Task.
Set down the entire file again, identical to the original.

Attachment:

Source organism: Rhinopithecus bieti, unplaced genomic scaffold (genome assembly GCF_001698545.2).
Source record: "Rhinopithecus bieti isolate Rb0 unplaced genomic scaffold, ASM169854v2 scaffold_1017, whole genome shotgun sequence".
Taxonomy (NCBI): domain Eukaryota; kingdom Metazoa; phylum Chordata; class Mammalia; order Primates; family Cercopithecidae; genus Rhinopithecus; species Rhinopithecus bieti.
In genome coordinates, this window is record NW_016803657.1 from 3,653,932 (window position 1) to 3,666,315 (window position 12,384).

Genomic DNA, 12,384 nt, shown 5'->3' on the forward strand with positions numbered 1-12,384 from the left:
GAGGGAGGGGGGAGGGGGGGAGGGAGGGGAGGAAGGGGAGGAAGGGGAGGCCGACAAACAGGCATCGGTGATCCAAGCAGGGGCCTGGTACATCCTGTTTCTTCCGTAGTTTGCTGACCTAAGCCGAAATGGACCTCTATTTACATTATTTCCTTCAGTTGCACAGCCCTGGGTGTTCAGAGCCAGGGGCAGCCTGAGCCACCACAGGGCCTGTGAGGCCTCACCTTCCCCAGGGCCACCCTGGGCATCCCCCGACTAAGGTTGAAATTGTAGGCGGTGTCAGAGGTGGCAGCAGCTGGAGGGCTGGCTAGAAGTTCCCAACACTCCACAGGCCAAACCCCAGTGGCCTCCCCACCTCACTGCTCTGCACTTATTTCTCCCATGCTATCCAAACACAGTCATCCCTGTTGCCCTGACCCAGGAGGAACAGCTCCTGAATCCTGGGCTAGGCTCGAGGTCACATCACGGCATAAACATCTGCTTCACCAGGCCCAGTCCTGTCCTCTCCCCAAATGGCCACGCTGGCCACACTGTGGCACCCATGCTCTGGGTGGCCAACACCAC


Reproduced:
Source organism: Rhinopithecus bieti, unplaced genomic scaffold (genome assembly GCF_001698545.2).
Source record: "Rhinopithecus bieti isolate Rb0 unplaced genomic scaffold, ASM169854v2 scaffold_1017, whole genome shotgun sequence".
Taxonomy (NCBI): domain Eukaryota; kingdom Metazoa; phylum Chordata; class Mammalia; order Primates; family Cercopithecidae; genus Rhinopithecus; species Rhinopithecus bieti.
In genome coordinates, this window is record NW_016803657.1 from 3,653,932 (window position 1) to 3,666,315 (window position 12,384).

Genomic DNA, 12,384 nt, shown 5'->3' on the forward strand with positions numbered 1-12,384 from the left:
GAGGGAGGGGGGAGGGGGGGAGGGAGGGGAGGAAGGGGAGGAAGGGGAGGCCGACAAACAGGCATCGGTGATCCAAGCAGGGGCCTGGTACATCCTGTTTCTTCCGTAGTTTGCTGACCTAAGCCGAAATGGACCTCTATTTACATTATTTCCTTCAGTTGCACAGCCCTGGGTGTTCAGAGCCAGGGGCAGCCTGAGCCACCACAGGGCCTGTGAGGCCTCACCTTCCCCAGGGCCACCCTGGGCATCCCCCGACTAAGGTTGAAATTGTAGGCGGTGTCAGAGGTGGCAGCAGCTGGAGGGCTGGCTAGAAGTTCCCAACACTCCACAGGCCAAACCCCAGTGGCCTCCCCACCTCACTGCTCTGCACTTATTTCTCCCATGCTATCCAAACACAGTCATCCCTGTTGCCCTGACCCAGGAGGAACAGCTCCTGAATCCTGGGCTAGGCTCGAGGTCACATCACGGCATAAACATCTGCTTCACCAGGCCCAGTCCTGTCCTCTCCCCAAATGGCCACGCTGGCCACACTGTGGCACCCATGCTCTGGGTGGCCAACACCAC